Actually, it was 50 years ago last week, but why split hairs over a major cultural happening? I am here referring to the release (in the United States — it had come out a week earlier in the United Kingdom) of “Sgt. Pepper’s Lonely Hearts Club Band,” by the Beatles.
You’d have to have been living in a cave the past half-century to know nothing about this album. Or to have been unaffected by the musical and cultural changes it sparked: it marked a revolution in studio recording techniques, popular songwriting and rock music, and was the semi-official opening of the “Summer of Love” cultural coming-out of 1967.
I was 17-about-to-turn-18 at that time and, 50 years on, I try to put myself back in that place and remember my reaction to the latest album by what had been my favorite band for the previous three-plus years. It’s hard to sort it out now, because there was so much going on in my life at that time.
High school graduation was only a few days in the future, and I hadn’t really figured out what happens next, other than I was going to college. I had a new girlfriend, and this was serious enough that marriage waited a year and three weeks in the yet-to-come (and divorce lurked in the year after). The Viet Nam War was killing off thousands of young Americans not much older than I.
By the spring of ’67, I wasn’t quite as Beatles-obsessed as I was a couple years earlier. I was growing out of teen fanhood, and my musical interests had expanded to include other forms of popular music, although they were still pretty much limited to Top 40 AM.
And the Fab Four, while still immensely popular, and becoming more creative and influential, weren’t quite as omnipresent. While they had released as many as 10 singles a year in ’64 and ’65, there were only four new 45s in ’66.
Ditto for albums: the Beatles put out five LPs in ’65, but only two the following year. When “Sgt. Pepper’s” came out in June of ”67, they hadn’t released an album since early August of the previous year.
The August ’66 release was “Revolver,” which gave us a taste of what was coming. The Beatles had ceased touring and performing that year, and devoted their energies to creating studio albums, and it showed in “Revolver” (which in turn had been presaged by ’65’s “Rubber Soul), which at the time seemed about as impactful as a pop music LP could be.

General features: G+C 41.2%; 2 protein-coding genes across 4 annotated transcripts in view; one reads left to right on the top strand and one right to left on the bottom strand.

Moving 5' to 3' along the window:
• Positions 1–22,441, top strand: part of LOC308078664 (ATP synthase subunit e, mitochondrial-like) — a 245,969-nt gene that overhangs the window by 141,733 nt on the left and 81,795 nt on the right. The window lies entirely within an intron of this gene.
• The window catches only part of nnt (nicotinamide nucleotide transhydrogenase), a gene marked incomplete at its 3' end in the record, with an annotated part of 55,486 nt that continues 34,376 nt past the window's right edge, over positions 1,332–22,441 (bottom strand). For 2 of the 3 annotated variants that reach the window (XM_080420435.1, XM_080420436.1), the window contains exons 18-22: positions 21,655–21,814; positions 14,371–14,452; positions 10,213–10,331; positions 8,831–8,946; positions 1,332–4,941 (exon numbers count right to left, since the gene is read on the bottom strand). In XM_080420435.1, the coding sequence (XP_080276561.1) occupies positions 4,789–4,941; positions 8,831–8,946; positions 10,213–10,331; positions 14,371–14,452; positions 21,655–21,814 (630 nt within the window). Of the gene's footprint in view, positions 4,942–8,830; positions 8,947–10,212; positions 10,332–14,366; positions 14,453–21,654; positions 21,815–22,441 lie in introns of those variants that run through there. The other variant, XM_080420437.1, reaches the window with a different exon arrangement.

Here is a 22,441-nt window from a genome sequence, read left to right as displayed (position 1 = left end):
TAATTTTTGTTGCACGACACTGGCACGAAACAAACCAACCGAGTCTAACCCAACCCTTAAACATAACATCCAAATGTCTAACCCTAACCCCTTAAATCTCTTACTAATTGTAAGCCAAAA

I’m not sure when I first heard the music from “Sgt. Pepper’s,” because none of the songs were released as singles contemporaneously. (Although we had had a taste of where the Fab Four was going a few months earlier, when the double-sided single “Penny Lane”/“Strawberry Field Forever” was released. Those songs were supposed to be part of the album, but the record company wanted a new Beatles 45 in early ’67; plus, not including singles on the LPs had been standard practice for their record companies.)
Still, I likely heard “Sgt. Pepper’s” on AM radio. (The FM rock phenomenon had only started the year before, and hadn’t yet arrived in southern Wisconsin was barely underway at that point.) According to the Wikipedia entry on the LP, radio stations interrupted their regular programing to play the album non-stop, sometimes in its entirety; WLS-AM out of Chicago, which is what I mostly listened to back then, no doubt was one of them.
Nor am I sure when I got the album, or if I ever actually had a vinyl copy. Beatles singles and albums were Christmas presents from my parents back in the mid-60s, but that tradition had perhaps ended by the time I turned 18. Didn’t get a real stereo system until later in ’68, and didn’t buy that many albums until the year after.
I listened to friends’ copies of the LP, and of course closely studied that groundbreaking album cover. By the mid-70s, I had a reel-to-reel copy of “Sgt. Pepper’s,” courtesy of friends. (My wonderful wife bought me the remastered Beatles collection on CD last decade, so I have a digital version now.)
Come to think of it, I’ve probably listened to “Sgt. Pepper’s” less than “Abbey Road” or “the White Album” over the years. Which brings us to the contemporaneous critical reaction to the 1967 album, and later assessments.
Several important critics — to me, that’s an oxymoron, but that’s a topic for another day — ripped “Sgt. Pepper’s” at the time, for among other things being a lot of studio trickery and gloss covering inferior songs. Later retrospectives bash it for being the most overrated album of all time.
It was highly rated, then and more recently; as of 2012, Rolling Stone magazine still ranked it No. 1 on its list of the “500 Greatest Albums of All time.” With more than 32 million copies sold worldwide, it is one of the top-selling LPs in history.
“Sgt. Pepper’s” was the first rock LP to win an Album of the Year Grammy, one of a number of such awards it claimed in 1968. Fourteen years ago, the Library of Congress placed it in the National Recording Registry, reserved for works that are “culturally, historically, or aesthetically significant.”
The negative critiques, and the rankings and records sales, too, perhaps miss the point, which may be underlined by the personal experiences with the album noted above. “Sgt. Pepper’s” was revolutionary musically, but it’s bigger impact was as a landmark in our culture, and a bookmark in the lives of those who lived at the time it came out.